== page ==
The trifecta of disgraced/redeemed Disney starlets -- alongside Korine’s own wife, yet another benefactor of the Sherri Moon nepotistic model -- do a pretty good job of playing dense, dim, and pleasure-obsessed numbskulls. Now, I don’t know much about Selena Gomez, or Ashley Benson, or Vanessa Hudgens, but judging from their performances here? I have a hard time believing that anyone that can hop into such self-absorbed, homicidal insipidness so effortlessly can be merely acting as morons. Of special commendation is James Franco’s performance as Alien, a Riff-Raff inspired wannabe rapper that’s part Tony Montana, part Chief Keef and part gas-huffing retard down at the local Amoco; between his apoplectic walking tours in which he showcases Ninja Turtle weaponry in his bedroom to his buttery, show-stopping rendition of Britney Spears’ “Everytime” on a poolside piano, his presence as a grilled out, Kevin Federline-on-atomic-steroids is destined to become the stuff of cinematic legend.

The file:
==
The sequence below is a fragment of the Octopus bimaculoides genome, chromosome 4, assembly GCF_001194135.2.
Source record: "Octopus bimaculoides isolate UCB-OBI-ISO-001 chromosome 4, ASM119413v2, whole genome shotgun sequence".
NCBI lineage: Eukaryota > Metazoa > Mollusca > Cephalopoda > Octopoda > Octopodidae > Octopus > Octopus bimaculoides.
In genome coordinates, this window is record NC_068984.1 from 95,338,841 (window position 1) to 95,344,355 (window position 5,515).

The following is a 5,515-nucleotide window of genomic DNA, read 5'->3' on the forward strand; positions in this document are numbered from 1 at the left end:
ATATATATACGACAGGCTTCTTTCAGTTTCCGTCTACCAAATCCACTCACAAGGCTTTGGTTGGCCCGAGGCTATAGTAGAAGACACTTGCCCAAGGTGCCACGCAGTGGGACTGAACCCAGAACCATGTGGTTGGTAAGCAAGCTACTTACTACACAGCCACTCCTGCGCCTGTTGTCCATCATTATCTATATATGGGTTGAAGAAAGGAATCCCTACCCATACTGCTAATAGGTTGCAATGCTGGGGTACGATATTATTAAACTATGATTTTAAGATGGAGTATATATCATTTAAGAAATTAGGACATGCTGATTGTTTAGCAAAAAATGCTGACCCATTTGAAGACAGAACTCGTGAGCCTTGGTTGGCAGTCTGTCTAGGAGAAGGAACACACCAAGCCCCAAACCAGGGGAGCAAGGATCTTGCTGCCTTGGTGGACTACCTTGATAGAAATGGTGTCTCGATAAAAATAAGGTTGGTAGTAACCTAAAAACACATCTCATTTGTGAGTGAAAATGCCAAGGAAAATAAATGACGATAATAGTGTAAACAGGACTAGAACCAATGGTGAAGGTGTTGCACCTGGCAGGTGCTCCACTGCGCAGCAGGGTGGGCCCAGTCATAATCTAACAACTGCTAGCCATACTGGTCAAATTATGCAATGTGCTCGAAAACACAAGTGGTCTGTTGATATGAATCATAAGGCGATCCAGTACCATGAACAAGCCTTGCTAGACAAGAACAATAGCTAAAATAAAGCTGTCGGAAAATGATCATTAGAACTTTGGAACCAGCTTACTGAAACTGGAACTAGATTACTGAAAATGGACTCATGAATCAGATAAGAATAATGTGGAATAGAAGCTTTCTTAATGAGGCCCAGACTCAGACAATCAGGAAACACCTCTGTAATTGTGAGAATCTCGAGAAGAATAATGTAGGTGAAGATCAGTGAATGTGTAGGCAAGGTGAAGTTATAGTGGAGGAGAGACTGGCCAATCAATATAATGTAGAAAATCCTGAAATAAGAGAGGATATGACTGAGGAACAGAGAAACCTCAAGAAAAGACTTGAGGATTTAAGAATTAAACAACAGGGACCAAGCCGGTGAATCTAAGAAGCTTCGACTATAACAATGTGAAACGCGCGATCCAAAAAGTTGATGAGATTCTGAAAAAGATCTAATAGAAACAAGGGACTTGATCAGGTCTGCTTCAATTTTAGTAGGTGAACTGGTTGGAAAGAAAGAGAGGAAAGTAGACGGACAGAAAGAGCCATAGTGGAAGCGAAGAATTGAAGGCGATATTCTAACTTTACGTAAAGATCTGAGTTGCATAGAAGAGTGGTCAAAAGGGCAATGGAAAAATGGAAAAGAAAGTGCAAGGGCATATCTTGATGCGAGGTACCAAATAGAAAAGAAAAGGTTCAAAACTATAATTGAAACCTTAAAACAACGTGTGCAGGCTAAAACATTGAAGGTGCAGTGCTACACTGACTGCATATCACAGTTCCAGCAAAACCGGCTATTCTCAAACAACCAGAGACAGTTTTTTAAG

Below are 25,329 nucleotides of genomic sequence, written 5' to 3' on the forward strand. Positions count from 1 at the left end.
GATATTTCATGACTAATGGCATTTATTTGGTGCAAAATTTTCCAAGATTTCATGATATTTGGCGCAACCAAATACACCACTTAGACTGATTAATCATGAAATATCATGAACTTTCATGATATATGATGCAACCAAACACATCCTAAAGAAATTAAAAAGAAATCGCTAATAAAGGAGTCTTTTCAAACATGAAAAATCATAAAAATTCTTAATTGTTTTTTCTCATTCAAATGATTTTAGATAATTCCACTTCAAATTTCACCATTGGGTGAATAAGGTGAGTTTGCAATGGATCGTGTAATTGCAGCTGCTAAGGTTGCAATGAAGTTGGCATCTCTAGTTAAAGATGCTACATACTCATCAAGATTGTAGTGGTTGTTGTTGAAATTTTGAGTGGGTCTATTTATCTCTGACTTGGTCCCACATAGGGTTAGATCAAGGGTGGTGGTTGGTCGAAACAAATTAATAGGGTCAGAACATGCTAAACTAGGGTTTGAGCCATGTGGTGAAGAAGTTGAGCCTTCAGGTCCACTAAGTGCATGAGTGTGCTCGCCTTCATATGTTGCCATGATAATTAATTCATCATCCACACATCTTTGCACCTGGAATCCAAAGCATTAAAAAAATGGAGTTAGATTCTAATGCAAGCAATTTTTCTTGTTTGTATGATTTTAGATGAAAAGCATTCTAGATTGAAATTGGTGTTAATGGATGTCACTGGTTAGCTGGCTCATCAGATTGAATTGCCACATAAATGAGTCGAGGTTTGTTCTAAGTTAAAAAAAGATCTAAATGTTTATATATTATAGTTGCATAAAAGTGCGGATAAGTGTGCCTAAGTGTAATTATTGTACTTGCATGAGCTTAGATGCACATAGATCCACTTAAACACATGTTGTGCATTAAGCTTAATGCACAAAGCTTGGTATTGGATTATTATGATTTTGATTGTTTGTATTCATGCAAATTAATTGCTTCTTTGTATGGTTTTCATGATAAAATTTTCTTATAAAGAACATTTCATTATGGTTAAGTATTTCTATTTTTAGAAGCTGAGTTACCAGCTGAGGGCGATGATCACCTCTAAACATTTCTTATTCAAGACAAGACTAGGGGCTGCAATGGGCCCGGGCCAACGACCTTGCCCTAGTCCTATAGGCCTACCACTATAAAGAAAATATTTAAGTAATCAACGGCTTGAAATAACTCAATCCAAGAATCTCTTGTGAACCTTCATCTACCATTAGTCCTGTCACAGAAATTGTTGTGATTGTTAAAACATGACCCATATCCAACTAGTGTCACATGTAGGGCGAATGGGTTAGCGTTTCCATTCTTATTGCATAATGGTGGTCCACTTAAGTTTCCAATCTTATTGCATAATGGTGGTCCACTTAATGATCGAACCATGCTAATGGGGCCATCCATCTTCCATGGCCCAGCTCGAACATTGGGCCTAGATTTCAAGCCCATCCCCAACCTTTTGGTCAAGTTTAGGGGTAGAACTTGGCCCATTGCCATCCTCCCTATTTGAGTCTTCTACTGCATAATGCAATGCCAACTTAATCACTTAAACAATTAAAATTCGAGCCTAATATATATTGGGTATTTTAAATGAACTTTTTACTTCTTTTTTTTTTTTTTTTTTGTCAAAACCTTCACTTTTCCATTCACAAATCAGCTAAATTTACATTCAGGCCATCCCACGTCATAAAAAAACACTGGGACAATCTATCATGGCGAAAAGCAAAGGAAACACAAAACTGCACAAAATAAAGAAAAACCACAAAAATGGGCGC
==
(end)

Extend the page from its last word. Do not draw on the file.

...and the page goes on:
Is “Spring Breakers” a brilliant film? A great film? A film worth your $11 hard-earned dollars? Well, I think it’s an utterly fascinating film, visually, structurally and elementally. If you ask me, there’s more stuff of value in the film’s fumes as it stretches out of a digital projector than damn near any mainstream, theatrical release shat out so far this year. It’s a movie with a merciless message about the hedonism of U.S. society -- it’s fascination with guns, it’s fascination with WorldStarHipHop violence and most certainly its fascination with escapism by utter atomization (obliteration?) of the individual through sex, drank and pursuit of the Almighty dollar. That said, most folks will probably hate the ever-loving hell out of it, either unable to detect its SLAPS values or getting sidetracked by the glittery visuals of the train derailment before them.

Those with taste buds need not stand in line for this one; but for those of you with tonsils singed off by a steady diet of bland, materialistic, American nothingness, this is one "Break" from the mediocre well worth signing up for.

Score:

Three and Half Tofu Dogs Out of Four